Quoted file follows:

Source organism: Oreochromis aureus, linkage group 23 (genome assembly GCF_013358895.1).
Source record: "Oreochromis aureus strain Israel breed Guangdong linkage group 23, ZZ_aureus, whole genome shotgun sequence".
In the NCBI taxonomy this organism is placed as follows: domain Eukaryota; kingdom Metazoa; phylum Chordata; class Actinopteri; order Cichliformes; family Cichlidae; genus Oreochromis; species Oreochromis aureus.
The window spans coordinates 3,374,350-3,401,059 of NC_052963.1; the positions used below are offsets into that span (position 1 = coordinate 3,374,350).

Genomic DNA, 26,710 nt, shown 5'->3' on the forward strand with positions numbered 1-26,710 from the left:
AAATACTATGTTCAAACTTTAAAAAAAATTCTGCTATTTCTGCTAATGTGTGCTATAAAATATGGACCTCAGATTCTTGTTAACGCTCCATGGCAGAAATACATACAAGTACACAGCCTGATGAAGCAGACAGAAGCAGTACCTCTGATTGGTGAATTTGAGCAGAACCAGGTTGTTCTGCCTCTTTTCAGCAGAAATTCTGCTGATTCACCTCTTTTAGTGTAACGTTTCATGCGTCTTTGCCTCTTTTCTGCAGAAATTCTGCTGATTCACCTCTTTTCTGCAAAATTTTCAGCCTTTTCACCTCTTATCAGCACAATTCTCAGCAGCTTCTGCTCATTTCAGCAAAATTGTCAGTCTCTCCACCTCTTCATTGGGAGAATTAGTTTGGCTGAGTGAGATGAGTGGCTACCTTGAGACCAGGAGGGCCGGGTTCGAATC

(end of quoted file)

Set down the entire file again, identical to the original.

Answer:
Source organism: Oreochromis aureus, linkage group 23 (genome assembly GCF_013358895.1).
Source record: "Oreochromis aureus strain Israel breed Guangdong linkage group 23, ZZ_aureus, whole genome shotgun sequence".
In the NCBI taxonomy this organism is placed as follows: domain Eukaryota; kingdom Metazoa; phylum Chordata; class Actinopteri; order Cichliformes; family Cichlidae; genus Oreochromis; species Oreochromis aureus.
The window spans coordinates 3,374,350-3,401,059 of NC_052963.1; the positions used below are offsets into that span (position 1 = coordinate 3,374,350).

Genomic DNA, 26,710 nt, shown 5'->3' on the forward strand with positions numbered 1-26,710 from the left:
AAATACTATGTTCAAACTTTAAAAAAAATTCTGCTATTTCTGCTAATGTGTGCTATAAAATATGGACCTCAGATTCTTGTTAACGCTCCATGGCAGAAATACATACAAGTACACAGCCTGATGAAGCAGACAGAAGCAGTACCTCTGATTGGTGAATTTGAGCAGAACCAGGTTGTTCTGCCTCTTTTCAGCAGAAATTCTGCTGATTCACCTCTTTTAGTGTAACGTTTCATGCGTCTTTGCCTCTTTTCTGCAGAAATTCTGCTGATTCACCTCTTTTCTGCAAAATTTTCAGCCTTTTCACCTCTTATCAGCACAATTCTCAGCAGCTTCTGCTCATTTCAGCAAAATTGTCAGTCTCTCCACCTCTTCATTGGGAGAATTAGTTTGGCTGAGTGAGATGAGTGGCTACCTTGAGACCAGGAGGGCCGGGTTCGAATC